2014 10th Annual Demographia International Housing Affordability Survey …

    http://www.demographia.com/dhi.pdf

    China: Big Bubble Trouble

    http://www.scoop.co.nz/stories/WO1401/S00034/china-big-bubble-trouble.htm

    New Zealand Bubble Economy Is Vulnerable

    http://www.scoop.co.nz/stories/HL1404/S00166/new-zealands-bubble-economy-is-vulnerable-hugh-pavletich.htm

    • From http://www.PerformanceUrbanPlanning.org a simple structural definition of an affordable housing market …

      DEFINITION OF AN AFFORDABLE HOUSING MARKET

      For metropolitan areas to rate as ‘affordable’ and ensure that housing bubbles are not triggered, housing prices should not exceed three times gross annual household earnings. To allow this to occur, new starter housing of an acceptable quality to the purchasers, with associated commercial and industrial development, must be allowed to be provided on the urban fringes at 2.5 times the gross annual median household income of that urban market (refer Demographia Survey Schedules for guidance).

      The critically important Development Ratios for this new fringe starter housing, should be 17 – 23% serviced lot / section cost – the balance the actual housing construction.

      Ideally through a normal building cycle, the Median Multiple should move from a Floor Multiple of 2.3, through a Swing Multiple of 2.5 to a Ceiling Multiple of 2.7 – to ensure maximum stability and optimal medium and long term performance of the residential construction sector.

      …. And to make it abundantly clear, the 1st Qtr report of the Texas housing market from The Real Estate Center A&M University …

      https://www.texasrealestate.com/uploads/files/general-files/TQHR-2014-Q1.pdf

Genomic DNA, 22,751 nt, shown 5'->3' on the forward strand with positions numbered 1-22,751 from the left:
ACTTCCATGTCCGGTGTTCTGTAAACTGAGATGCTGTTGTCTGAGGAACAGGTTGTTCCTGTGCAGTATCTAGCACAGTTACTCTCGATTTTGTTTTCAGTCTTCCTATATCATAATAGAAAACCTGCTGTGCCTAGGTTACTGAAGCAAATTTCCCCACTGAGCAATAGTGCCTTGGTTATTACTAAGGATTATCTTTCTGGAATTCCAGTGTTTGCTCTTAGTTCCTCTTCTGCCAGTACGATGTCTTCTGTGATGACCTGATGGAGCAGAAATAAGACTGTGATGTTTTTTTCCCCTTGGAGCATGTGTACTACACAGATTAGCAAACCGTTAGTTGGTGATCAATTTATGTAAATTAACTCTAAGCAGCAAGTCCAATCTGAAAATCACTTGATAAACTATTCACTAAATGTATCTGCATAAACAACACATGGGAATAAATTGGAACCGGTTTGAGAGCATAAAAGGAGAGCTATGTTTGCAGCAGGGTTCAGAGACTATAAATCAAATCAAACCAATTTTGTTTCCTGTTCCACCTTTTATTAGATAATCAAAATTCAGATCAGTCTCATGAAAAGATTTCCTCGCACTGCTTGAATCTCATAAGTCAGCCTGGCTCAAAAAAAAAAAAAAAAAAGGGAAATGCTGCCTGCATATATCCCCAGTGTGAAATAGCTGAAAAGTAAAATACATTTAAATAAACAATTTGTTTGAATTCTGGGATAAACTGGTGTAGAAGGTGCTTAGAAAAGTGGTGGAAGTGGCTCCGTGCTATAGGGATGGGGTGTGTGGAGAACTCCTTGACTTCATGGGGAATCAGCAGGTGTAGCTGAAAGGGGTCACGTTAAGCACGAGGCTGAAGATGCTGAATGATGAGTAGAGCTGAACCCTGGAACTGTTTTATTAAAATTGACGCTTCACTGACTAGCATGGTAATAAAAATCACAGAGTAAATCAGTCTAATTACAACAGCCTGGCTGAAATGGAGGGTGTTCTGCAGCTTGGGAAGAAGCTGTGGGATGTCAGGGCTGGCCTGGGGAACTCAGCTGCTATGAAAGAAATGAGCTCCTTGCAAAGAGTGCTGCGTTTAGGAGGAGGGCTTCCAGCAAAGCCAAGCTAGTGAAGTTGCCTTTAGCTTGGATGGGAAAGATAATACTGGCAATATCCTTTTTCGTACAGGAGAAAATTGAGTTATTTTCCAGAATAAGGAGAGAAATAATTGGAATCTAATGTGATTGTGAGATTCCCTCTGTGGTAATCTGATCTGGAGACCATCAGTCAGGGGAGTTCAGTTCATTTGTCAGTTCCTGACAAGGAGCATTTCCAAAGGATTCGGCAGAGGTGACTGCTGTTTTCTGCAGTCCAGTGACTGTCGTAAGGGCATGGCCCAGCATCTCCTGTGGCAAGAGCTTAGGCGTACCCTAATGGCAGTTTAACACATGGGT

• China Home-Price Growth Slowdown Spreads on Discounting – Bloomberg

      http://www.bloomberg.com/news/2014-05-18/china-home-price-growth-slows-in-more-cities-even-as-curbs-ease.html

      Three time bombs in China’s property bubble – beyondbrics – Blogs – FT.com

      http://blogs.ft.com/beyond-brics/2014/05/15/three-time-bombs-in-chinas-property-bubble/?Authorised=false

      Gloom deepens for China property developers – beyondbrics – Blogs – FT.com

      http://blogs.ft.com/beyond-brics/2014/05/09/gloom-deepens-for-china-property-developers/

    • The key message with the above postings is that housing development / construction is a very formulaic business … and has been since the time of Bill and Alfred Levitt creating the modern production industry following WW11.

      Researchers need to focus on the structural approach to ascertain what new housing should cost in specific housing markets, so that the pricing relates to the underlying incomes of specific markets.

      The burst bubble experience in Ireland 07/08 needs to be studied closely. Refer to the 2008 Demographia Survey and this years one (accessible via http://www.PerformanceUrbanPlanning.org ) noting in particular the changes in the Median Multiples. Some 5/6 years following this collapse, it is possible to assess the social, political and economic damage of this event.

      Note the Median Multiples for China are likely way higher than those of Ireland. “Multiple stretch” is an extremely significant factor.

      The Australian, New Zealand and United Kingdom bubbles are also greater than the Irish one. This is covered within “China: Big Bubble Trouble” … and too .. “New Zealand’s Bubble Economy Is Vulnerable”.

      The superficial financial analysis of housing bubbles is inadequate.

      Researchers need to get underneath that in to the nuts and bolts structural approach, so that the significance of them is adequately understood.